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Health Plan Officials Work to Improve Efficiency, Care

By Donna Miles
American Forces Press Service

WASHINGTON, Jan. 7, 2011 – As Defense Secretary Robert M. Gates presses for a modest increase in health plan premiums for working-age military retirees to help offset rising health care costs, the head of the TRICARE Management Activity reported progress already made in improving efficiencies as well as the quality of health care services.

“We’ve been hearing the secretary talk all year about how concerned he is about health care costs. We are too,” Navy Rear Adm. (Dr.) Christine S. Hunter told American Forces Press Service shortly after Gates announced his plan yesterday to seek a premium increase for working-age military retirees in the fiscal 2012 budget request.

“We want to use our benefits wisely, and we want to be responsible about the costs,” Hunter said. “But most of all, we want to be responsible to our patients.”

Cost-effective health care management is a pillar in what Hunter calls TRICARE’s “quadruple aim.”

“We want to have readiness for the military members and their families, and we want to do that through the best possible health [for beneficiaries] and enhance the patient experience,” she said. “And then we want to do so at a responsible cost.”

TRICARE officials have worked hard to manage the per-patient cost of health care, Hunter said. TRICARE Prime, the managed-care option that covers all active-duty members and many retirees, costs the government $4,202 per beneficiary per year, program spokesman Austin Camacho reported. TRICARE Standard, the program’s fee-for-service plan, costs $3,584 per beneficiary per year. TRICARE for Life, for beneficiaries age 65 and older, costs the government $3,874 per patient per year.

“We are doing a pretty good job of managing costs on a per-patient basis, and year-over-year growth is low,” Hunter said.

In their drive to balance cost considerations with other “quadruple aim” priorities, officials are focusing heavily on preventive medicine.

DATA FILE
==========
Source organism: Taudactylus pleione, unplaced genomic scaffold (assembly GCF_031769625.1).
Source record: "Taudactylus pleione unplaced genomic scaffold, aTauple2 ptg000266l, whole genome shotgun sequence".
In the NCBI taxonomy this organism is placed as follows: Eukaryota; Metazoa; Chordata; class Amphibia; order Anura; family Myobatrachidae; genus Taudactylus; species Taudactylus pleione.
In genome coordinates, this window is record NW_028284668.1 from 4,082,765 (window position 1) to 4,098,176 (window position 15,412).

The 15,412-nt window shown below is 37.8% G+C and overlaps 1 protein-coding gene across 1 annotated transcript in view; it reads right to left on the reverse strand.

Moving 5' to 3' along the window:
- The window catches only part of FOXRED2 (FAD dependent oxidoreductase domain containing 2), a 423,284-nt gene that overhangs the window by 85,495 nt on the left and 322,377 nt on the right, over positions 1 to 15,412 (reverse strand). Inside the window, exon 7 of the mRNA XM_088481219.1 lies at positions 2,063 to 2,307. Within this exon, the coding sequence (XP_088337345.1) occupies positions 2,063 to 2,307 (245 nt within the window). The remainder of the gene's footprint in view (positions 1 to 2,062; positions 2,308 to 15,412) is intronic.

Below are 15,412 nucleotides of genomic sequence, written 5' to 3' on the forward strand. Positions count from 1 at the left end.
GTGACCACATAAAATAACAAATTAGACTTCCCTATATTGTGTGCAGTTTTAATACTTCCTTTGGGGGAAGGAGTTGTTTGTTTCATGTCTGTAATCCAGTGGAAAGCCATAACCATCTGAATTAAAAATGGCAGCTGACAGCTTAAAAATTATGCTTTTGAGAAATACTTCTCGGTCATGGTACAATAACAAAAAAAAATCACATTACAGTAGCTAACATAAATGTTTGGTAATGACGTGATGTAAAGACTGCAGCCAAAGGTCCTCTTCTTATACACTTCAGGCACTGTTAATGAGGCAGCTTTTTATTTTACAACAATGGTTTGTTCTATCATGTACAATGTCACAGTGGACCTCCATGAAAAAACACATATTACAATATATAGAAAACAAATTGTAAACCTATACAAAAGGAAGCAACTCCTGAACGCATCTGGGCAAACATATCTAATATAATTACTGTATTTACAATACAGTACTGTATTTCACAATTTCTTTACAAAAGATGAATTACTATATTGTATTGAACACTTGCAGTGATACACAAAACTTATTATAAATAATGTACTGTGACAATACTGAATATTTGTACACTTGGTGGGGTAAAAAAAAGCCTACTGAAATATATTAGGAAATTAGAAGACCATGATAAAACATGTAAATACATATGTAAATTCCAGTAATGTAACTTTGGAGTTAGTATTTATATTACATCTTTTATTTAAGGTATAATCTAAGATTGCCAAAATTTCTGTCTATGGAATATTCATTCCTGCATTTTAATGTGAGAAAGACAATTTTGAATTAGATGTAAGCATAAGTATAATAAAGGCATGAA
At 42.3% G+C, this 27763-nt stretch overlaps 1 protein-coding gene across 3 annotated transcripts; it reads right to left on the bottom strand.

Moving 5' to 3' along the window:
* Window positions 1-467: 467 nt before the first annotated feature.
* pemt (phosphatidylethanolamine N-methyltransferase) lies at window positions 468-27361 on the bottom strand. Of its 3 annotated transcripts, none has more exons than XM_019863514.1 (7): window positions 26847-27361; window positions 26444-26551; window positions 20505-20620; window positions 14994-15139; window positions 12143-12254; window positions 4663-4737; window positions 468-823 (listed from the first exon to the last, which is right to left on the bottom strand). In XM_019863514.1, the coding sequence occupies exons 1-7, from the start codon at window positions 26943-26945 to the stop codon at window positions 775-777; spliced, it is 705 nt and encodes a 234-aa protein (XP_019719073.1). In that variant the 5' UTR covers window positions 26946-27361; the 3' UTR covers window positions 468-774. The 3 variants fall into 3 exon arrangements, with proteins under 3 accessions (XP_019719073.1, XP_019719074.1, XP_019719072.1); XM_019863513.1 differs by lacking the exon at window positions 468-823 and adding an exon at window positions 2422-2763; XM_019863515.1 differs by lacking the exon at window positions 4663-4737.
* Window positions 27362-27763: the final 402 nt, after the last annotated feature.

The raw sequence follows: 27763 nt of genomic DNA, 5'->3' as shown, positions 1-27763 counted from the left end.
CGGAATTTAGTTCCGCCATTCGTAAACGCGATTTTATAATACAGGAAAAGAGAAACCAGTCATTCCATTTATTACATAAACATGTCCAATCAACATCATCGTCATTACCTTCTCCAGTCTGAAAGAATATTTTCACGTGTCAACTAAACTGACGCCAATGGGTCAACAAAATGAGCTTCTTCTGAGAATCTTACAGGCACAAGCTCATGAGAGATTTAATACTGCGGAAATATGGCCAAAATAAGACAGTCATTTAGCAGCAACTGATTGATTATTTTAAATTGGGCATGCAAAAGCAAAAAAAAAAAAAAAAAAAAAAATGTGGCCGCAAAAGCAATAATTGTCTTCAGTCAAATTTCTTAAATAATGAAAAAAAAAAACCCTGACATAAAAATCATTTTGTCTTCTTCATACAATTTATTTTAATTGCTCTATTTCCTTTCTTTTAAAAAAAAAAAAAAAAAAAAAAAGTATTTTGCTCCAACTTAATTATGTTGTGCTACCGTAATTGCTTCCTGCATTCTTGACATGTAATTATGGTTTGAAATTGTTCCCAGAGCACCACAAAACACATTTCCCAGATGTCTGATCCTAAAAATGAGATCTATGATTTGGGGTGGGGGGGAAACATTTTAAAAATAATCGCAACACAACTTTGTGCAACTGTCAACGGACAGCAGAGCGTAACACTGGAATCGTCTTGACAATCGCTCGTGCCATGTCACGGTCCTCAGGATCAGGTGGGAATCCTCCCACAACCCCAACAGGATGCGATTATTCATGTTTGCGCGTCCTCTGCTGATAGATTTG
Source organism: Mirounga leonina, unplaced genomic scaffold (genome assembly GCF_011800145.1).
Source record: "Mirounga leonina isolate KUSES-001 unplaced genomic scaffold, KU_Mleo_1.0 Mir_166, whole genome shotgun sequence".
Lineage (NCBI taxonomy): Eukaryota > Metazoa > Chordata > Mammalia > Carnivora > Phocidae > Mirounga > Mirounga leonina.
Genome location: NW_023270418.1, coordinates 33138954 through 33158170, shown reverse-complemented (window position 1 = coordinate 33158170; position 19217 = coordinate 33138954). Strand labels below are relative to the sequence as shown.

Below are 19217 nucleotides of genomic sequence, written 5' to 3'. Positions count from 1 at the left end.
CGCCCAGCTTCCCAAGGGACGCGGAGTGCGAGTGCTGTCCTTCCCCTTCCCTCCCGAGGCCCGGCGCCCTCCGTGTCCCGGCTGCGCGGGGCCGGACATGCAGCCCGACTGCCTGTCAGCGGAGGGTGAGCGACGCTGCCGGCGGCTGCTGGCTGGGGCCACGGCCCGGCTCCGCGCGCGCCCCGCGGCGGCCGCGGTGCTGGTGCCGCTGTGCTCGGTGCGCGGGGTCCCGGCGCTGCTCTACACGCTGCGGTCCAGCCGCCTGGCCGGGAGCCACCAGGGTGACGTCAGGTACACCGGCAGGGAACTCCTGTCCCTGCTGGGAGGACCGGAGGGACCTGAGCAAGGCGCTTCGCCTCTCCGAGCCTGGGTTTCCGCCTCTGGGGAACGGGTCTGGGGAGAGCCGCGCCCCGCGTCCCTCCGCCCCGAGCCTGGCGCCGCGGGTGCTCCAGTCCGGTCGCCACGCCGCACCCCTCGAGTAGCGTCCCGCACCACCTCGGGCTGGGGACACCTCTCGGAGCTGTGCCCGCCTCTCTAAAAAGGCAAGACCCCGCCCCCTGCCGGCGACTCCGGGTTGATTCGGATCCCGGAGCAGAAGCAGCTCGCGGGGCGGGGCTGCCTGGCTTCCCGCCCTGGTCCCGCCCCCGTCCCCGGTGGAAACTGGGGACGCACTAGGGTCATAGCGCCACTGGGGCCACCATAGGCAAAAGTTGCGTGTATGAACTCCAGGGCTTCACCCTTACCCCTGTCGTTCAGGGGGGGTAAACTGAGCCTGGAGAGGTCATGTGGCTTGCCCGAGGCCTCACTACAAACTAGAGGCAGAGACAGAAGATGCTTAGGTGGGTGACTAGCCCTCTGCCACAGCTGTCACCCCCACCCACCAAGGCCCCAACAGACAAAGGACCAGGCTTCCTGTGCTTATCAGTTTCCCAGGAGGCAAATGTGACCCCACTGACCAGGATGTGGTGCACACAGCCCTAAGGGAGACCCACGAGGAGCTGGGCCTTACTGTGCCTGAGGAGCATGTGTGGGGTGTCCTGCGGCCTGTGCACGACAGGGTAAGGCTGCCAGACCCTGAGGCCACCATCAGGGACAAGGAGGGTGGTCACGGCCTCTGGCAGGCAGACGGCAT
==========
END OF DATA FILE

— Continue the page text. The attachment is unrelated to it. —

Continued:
“If we work together to get to better health, it will cost less,” Hunter explained. “So whatever we can do to work together to use the benefit most wisely then allows the benefit to be as robust as it can be for as many people as possible. We get the most for all of us.”

Hunter cited several initiatives already bearing fruit. More beneficiaries are using the lower-cost mail-order pharmacy option to fill prescriptions. They’re getting their immunizations and increasingly participating in a new concept called “patient-centered medical homes” that provide more comprehensive and personalized health care. They’re making greater use of online appointment services and health care education materials. And they’re increasingly using expensive emergency-room services only for actual emergencies.

“All of these things help us work together to help us achieve the secretary’s goals, and we are already starting to make progress,” she said. “We need to be very aware that there is a pressure [to improve efficiency and control costs] and the resources are not infinite. But we are all part of the solution.”

Hunter said she’s confident the TRICARE organization and its beneficiaries will continue working together to streamline costs and promoting efficiencies so the system can remain robust.

“The momentum has started for us to work together with patients and leaders to achieve this,” she said. “We have a community of TRICARE leaders and patients that together can help to achieve what America is trying to achieve. We would like to be as healthy as possible, and we would like to have the right health care there when we need it.”


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Navy Rear Adm. (Dr.) Christine S. Hunter

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The opinions expressed in the following comments do not necessarily reflect those of the U.S. Department of Defense.

1/7/2011 1:47:36 PM
Some of the ideas to increase costs to retirees would really hurt National Guard retirees more than regular active duty miilitary, especially if the increase costs are for those who are under 65. Guard retirees have much smaller retirement checks due to much less active duty time that is part of the computation of how much retired pay they get. Since almost all National Guard retirement-earned soldiers begin receiving their retirement at 60, they would really suffer during the 60 to 65 years of age if more tricare costs were added onto them. I hope the budget people working for Secretary Gates think of this and do not cause extra hardship to the ones that the military have been using more than ever before for missions that used to be only for regular service members.
- w. glen bumgardner, missoula, mt

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